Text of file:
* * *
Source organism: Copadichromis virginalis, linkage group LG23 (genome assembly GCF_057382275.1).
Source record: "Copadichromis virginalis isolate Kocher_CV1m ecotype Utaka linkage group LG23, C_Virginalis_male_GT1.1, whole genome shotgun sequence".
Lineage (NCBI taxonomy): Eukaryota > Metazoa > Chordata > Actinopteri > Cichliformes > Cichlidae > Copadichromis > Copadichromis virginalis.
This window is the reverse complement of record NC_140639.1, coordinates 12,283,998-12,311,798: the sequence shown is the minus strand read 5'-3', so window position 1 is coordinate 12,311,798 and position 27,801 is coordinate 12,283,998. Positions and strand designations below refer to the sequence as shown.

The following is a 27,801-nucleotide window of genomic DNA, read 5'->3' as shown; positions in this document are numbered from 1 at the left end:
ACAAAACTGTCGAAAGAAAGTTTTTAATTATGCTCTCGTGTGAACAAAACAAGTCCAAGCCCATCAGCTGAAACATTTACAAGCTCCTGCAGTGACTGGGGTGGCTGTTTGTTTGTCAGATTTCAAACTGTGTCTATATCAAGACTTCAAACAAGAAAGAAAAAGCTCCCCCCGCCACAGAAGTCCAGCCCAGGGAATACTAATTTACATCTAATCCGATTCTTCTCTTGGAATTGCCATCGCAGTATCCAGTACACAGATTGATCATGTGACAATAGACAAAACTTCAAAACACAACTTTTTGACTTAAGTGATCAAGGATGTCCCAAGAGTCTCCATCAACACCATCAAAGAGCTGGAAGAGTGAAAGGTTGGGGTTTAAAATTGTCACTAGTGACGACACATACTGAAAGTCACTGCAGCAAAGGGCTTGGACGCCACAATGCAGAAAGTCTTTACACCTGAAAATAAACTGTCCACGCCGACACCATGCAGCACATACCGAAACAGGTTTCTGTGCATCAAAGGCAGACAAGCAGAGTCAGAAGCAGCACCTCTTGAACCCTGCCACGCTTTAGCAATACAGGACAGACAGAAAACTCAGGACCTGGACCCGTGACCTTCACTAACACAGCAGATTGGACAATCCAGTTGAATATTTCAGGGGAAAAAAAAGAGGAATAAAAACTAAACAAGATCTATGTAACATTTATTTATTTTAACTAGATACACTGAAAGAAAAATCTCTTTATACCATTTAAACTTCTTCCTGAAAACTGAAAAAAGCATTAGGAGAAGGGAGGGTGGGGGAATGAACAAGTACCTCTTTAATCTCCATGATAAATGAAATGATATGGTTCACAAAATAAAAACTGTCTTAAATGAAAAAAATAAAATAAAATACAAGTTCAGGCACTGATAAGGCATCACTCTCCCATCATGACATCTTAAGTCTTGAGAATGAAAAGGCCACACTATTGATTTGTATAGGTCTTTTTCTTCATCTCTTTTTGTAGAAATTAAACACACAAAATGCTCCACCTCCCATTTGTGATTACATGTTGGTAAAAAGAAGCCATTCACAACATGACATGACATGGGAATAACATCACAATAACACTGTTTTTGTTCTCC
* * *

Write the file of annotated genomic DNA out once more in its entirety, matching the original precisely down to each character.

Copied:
Source organism: Copadichromis virginalis, linkage group LG23 (genome assembly GCF_057382275.1).
Source record: "Copadichromis virginalis isolate Kocher_CV1m ecotype Utaka linkage group LG23, C_Virginalis_male_GT1.1, whole genome shotgun sequence".
Lineage (NCBI taxonomy): Eukaryota > Metazoa > Chordata > Actinopteri > Cichliformes > Cichlidae > Copadichromis > Copadichromis virginalis.
This window is the reverse complement of record NC_140639.1, coordinates 12,283,998-12,311,798: the sequence shown is the minus strand read 5'-3', so window position 1 is coordinate 12,311,798 and position 27,801 is coordinate 12,283,998. Positions and strand designations below refer to the sequence as shown.

The following is a 27,801-nucleotide window of genomic DNA, read 5'->3' as shown; positions in this document are numbered from 1 at the left end:
ACAAAACTGTCGAAAGAAAGTTTTTAATTATGCTCTCGTGTGAACAAAACAAGTCCAAGCCCATCAGCTGAAACATTTACAAGCTCCTGCAGTGACTGGGGTGGCTGTTTGTTTGTCAGATTTCAAACTGTGTCTATATCAAGACTTCAAACAAGAAAGAAAAAGCTCCCCCCGCCACAGAAGTCCAGCCCAGGGAATACTAATTTACATCTAATCCGATTCTTCTCTTGGAATTGCCATCGCAGTATCCAGTACACAGATTGATCATGTGACAATAGACAAAACTTCAAAACACAACTTTTTGACTTAAGTGATCAAGGATGTCCCAAGAGTCTCCATCAACACCATCAAAGAGCTGGAAGAGTGAAAGGTTGGGGTTTAAAATTGTCACTAGTGACGACACATACTGAAAGTCACTGCAGCAAAGGGCTTGGACGCCACAATGCAGAAAGTCTTTACACCTGAAAATAAACTGTCCACGCCGACACCATGCAGCACATACCGAAACAGGTTTCTGTGCATCAAAGGCAGACAAGCAGAGTCAGAAGCAGCACCTCTTGAACCCTGCCACGCTTTAGCAATACAGGACAGACAGAAAACTCAGGACCTGGACCCGTGACCTTCACTAACACAGCAGATTGGACAATCCAGTTGAATATTTCAGGGGAAAAAAAAGAGGAATAAAAACTAAACAAGATCTATGTAACATTTATTTATTTTAACTAGATACACTGAAAGAAAAATCTCTTTATACCATTTAAACTTCTTCCTGAAAACTGAAAAAAGCATTAGGAGAAGGGAGGGTGGGGGAATGAACAAGTACCTCTTTAATCTCCATGATAAATGAAATGATATGGTTCACAAAATAAAAACTGTCTTAAATGAAAAAAATAAAATAAAATACAAGTTCAGGCACTGATAAGGCATCACTCTCCCATCATGACATCTTAAGTCTTGAGAATGAAAAGGCCACACTATTGATTTGTATAGGTCTTTTTCTTCATCTCTTTTTGTAGAAATTAAACACACAAAATGCTCCACCTCCCATTTGTGATTACATGTTGGTAAAAAGAAGCCATTCACAACATGACATGACATGGGAATAACATCACAATAACACTGTTTTTGTTCTCC